Birdman may have feathered it’s nest with award season gold of every ilk this year, but, as far as truly daring, boldly-original filmmaking goes, nothing released in 2014 even remotely holds a candle to Richard Glazer’s strange, hauntingly beautiful, sci-fi masterpiece, Under the Skin (A24), available for inflight entertainment by Terry Steiner International, a leading distributor of independent films to airlines.
Directed and co-written by UK helmer Jonathan Glazer – who cut his teeth directing edgy, award-winning commercials and music videos for bands like Radiohead, Massive Attack and Blur – Under the Skin is only Glazer’s third big screen endeavor, but it is by far his most accomplished. Which is really saying something considering Glazer’s previous theatrical outings were 2000’s Oscar-nominated Sexy Beast and 2004’s Kubrick-ian reincarnation drama, Birth – otherwise known as the Nicole Kidman movie with the freaky bathtub scene. And trust me, if you thought that heartbreakingly sad and totally unnerving scene featuring Kidman sharing a bath with the 10-year old reincarnation of her dead husband in Birth was weird, you ain’t seen nothing yet.
Loosely based on the novel of the same name by Michael Faber, Under the Skin is, on the surface, a dark, sci-fi mood piece about an alien seductress (played to creepy perfection by Scarlett Johansson) preying on men in Scotland. But look closer and you’ll find depths of heartache and loneliness in the story of a single-minded alien slowing being “humanized” by the souls of the simple, working class men she devours (literally!) while driving around Scotland in her white van.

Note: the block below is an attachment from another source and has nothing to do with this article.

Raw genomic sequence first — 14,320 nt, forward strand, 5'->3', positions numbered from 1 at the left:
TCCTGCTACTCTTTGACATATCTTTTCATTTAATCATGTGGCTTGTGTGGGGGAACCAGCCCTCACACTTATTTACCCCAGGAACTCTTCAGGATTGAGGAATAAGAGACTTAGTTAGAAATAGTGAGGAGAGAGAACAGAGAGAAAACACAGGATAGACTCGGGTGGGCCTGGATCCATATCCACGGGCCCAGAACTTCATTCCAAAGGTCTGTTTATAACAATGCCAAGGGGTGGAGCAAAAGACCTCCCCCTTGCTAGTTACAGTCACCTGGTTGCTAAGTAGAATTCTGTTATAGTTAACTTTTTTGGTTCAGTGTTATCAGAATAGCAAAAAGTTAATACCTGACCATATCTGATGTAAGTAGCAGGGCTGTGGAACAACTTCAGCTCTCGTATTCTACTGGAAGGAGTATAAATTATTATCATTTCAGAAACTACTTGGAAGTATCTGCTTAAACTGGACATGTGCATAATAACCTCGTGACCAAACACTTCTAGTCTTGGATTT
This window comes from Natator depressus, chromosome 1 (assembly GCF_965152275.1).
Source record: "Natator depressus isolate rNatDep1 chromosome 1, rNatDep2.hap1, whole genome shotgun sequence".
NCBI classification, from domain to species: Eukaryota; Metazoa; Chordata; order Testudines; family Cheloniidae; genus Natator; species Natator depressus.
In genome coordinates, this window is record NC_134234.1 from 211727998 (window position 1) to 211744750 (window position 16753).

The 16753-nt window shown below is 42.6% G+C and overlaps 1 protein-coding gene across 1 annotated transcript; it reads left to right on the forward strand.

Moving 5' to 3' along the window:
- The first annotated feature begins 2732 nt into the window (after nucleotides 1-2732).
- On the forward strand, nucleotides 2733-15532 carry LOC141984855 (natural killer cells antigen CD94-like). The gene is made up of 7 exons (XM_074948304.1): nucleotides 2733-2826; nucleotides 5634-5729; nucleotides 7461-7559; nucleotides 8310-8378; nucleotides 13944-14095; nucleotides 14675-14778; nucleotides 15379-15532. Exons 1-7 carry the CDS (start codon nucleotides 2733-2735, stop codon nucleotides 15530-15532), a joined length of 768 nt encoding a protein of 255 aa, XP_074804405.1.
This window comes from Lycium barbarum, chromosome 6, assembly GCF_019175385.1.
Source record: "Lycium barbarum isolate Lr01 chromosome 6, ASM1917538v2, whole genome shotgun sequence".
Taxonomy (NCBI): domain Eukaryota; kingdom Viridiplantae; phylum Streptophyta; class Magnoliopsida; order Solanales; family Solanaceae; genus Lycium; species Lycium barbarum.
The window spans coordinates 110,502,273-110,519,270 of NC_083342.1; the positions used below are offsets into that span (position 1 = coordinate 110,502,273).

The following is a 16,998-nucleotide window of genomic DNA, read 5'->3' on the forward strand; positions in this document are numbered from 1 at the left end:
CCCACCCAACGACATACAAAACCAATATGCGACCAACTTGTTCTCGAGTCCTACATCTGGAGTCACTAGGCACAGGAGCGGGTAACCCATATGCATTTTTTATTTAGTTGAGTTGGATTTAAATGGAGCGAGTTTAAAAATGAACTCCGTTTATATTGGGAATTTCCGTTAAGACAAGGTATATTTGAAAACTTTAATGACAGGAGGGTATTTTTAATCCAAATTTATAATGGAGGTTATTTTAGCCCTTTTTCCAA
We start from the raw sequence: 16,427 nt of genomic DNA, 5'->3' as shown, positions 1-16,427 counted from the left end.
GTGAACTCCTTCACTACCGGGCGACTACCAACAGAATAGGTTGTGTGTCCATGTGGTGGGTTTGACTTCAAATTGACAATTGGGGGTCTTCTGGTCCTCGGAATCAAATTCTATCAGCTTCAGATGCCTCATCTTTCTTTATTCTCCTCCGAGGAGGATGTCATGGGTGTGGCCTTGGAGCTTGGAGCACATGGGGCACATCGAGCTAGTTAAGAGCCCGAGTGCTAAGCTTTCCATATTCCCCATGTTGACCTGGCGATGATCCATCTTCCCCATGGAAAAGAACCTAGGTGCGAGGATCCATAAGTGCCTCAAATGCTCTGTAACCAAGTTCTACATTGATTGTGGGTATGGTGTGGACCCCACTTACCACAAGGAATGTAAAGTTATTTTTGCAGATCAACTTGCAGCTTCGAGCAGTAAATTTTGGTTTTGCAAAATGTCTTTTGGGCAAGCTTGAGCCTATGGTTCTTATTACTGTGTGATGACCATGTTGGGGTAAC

Deftly balancing classic elements of horror, sci-fi and film noir, Glazer shakes things up even further by “casting” mostly non-professional actors as Johansson’s unsuspecting human marks. Placing dozens of hidden cameras throughout the van, Glazer and his crew were able to capture real-life, unscripted moments between the men and Johansson (who is virtually unrecognizable in a short black wig) as she picks them up on the streets of Glasgow’s gritty Parkhead area.
Aside from injecting a welcome jolt of warmth and humanity to the proceedings, the scenes are also laced with an overwhelming sense of dread, especially after we witness firsthand what Johansson actually does to her victims. I won’t spoil it for you by getting into the details, but if you have to be “devoured” by a sultry extraterrestrial onscreen, I’ve seen worse ways to go.
And finally, I’d be completely remiss if I didn’t mention Mica Levi’s sumptuous slow burn of a soundtrack. Strange, scratchy, seductive, Levi’s score adds yet another layer of lush otherworldliness to this beautiful, fever dream of a film.
Already generating something of a cult following with hipster art house crowds and sci-fi and horror geeks alike – a recent two-night event at L.A.’s landmark Regent Theatre, where Levi live-conducted a 25-piece orchestra as the film unspooled, sold out in minutes – Under the Skin‘s fanbase is growing. Fast. So, even if it’s not playing on your carrier of choice’s IFE system right now, give it a minute.
And in the meantime, Under the Skin is available now for streaming and/or rental on Amazon Instant Video, GooglePlus and VUDU. So, check it out.